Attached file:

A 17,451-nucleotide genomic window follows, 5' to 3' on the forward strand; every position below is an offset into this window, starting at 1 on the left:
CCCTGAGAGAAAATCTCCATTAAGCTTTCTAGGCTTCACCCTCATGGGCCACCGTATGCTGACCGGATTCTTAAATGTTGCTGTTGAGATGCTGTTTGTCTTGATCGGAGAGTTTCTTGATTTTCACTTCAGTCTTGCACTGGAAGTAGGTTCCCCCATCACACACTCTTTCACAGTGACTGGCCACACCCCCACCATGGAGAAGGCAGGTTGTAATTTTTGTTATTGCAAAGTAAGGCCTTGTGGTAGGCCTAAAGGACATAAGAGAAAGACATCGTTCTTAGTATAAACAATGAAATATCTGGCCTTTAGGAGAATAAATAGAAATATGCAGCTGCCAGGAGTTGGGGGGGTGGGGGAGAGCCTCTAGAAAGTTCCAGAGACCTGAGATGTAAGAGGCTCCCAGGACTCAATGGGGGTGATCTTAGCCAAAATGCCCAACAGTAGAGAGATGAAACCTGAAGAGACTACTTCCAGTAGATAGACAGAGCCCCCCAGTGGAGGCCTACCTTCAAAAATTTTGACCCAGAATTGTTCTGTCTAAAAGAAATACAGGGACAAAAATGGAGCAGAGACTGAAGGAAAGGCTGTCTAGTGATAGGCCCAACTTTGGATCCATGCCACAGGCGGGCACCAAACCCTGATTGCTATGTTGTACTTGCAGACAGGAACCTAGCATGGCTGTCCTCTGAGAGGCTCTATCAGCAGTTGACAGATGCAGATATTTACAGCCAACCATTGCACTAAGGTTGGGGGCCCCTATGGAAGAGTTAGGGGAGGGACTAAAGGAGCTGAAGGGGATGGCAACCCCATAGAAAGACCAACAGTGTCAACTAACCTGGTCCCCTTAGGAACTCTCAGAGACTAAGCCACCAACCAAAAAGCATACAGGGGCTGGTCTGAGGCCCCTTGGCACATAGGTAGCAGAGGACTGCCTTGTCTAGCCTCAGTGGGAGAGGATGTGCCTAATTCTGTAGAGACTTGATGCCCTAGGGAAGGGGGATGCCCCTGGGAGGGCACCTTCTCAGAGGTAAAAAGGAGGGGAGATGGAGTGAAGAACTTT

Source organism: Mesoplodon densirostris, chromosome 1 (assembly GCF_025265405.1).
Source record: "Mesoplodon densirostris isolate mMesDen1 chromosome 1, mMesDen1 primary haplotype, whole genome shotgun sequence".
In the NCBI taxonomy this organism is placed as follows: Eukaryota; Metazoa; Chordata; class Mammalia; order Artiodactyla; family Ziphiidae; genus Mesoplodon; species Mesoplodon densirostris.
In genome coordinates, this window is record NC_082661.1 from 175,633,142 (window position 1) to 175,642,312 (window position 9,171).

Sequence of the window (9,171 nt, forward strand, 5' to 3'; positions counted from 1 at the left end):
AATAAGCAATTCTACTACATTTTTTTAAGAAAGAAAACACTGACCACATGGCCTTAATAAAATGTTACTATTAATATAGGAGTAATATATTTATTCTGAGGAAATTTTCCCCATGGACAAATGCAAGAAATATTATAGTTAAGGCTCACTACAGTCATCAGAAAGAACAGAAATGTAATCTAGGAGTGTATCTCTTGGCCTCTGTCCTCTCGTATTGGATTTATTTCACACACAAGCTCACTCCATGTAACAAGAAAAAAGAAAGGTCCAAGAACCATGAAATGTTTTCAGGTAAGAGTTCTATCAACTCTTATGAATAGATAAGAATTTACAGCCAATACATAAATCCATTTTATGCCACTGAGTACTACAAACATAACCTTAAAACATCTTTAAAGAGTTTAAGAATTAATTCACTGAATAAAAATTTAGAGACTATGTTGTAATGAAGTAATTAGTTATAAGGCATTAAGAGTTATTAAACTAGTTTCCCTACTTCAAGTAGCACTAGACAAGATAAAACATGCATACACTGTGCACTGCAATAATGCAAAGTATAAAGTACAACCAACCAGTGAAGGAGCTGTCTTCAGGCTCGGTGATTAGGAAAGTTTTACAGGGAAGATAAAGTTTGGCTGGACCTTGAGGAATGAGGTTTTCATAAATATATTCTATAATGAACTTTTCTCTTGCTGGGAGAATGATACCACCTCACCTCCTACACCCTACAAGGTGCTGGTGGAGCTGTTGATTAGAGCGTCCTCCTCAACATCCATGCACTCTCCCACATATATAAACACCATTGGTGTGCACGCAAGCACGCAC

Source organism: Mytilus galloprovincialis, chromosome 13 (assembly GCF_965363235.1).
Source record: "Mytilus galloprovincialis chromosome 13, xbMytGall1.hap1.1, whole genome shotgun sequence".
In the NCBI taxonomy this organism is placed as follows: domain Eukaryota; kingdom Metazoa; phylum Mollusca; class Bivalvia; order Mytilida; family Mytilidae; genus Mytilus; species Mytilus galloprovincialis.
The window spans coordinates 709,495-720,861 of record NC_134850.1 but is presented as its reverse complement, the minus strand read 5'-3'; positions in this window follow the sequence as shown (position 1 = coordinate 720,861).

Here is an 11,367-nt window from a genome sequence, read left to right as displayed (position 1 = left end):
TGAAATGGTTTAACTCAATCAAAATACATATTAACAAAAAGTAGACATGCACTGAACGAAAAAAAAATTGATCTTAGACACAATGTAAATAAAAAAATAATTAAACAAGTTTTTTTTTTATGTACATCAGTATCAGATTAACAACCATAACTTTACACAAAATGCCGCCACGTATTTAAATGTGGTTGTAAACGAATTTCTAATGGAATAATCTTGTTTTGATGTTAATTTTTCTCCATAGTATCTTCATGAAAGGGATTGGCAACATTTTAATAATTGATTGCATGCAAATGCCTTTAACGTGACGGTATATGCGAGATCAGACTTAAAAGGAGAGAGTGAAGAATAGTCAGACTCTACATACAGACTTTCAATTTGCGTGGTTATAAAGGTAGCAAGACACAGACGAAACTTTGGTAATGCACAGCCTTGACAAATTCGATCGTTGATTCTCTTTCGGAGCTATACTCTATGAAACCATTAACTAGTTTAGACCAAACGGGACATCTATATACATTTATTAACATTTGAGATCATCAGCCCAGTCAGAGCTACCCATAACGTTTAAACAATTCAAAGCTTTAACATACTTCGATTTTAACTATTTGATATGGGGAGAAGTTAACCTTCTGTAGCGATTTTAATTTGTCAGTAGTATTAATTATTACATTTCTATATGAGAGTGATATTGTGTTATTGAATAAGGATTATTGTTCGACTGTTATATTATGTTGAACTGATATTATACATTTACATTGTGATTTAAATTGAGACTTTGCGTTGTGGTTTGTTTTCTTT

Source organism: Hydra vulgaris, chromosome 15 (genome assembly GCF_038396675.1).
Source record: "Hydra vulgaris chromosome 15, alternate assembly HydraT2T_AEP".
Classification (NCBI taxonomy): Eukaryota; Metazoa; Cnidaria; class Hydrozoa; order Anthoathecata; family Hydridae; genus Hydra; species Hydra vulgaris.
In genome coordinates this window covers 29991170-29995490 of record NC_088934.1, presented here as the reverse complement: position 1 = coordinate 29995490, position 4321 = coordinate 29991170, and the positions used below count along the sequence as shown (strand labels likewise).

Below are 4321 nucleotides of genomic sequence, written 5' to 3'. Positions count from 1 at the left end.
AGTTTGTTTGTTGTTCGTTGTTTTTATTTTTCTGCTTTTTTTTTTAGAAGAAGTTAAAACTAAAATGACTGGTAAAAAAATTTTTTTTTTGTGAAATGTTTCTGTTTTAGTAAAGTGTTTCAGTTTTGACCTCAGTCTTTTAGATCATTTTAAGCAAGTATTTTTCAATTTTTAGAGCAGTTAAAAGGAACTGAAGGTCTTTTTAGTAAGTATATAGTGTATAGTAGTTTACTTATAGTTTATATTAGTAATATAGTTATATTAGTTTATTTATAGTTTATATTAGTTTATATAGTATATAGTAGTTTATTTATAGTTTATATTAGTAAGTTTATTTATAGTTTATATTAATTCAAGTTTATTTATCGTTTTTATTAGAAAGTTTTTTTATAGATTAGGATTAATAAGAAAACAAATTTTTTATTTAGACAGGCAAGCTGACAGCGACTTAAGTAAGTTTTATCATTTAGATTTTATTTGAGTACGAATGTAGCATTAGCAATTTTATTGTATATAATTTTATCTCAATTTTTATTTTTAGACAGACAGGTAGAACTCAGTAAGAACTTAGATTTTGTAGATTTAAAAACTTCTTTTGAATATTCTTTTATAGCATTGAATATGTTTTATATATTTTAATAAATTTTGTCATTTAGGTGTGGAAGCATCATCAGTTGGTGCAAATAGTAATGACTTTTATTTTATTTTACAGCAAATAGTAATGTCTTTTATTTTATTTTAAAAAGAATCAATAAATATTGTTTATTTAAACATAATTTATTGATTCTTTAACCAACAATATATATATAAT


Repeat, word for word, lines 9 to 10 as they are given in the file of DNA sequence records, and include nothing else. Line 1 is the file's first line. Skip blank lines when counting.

Source organism: Mytilus galloprovincialis, chromosome 13 (assembly GCF_965363235.1).
Source record: "Mytilus galloprovincialis chromosome 13, xbMytGall1.hap1.1, whole genome shotgun sequence".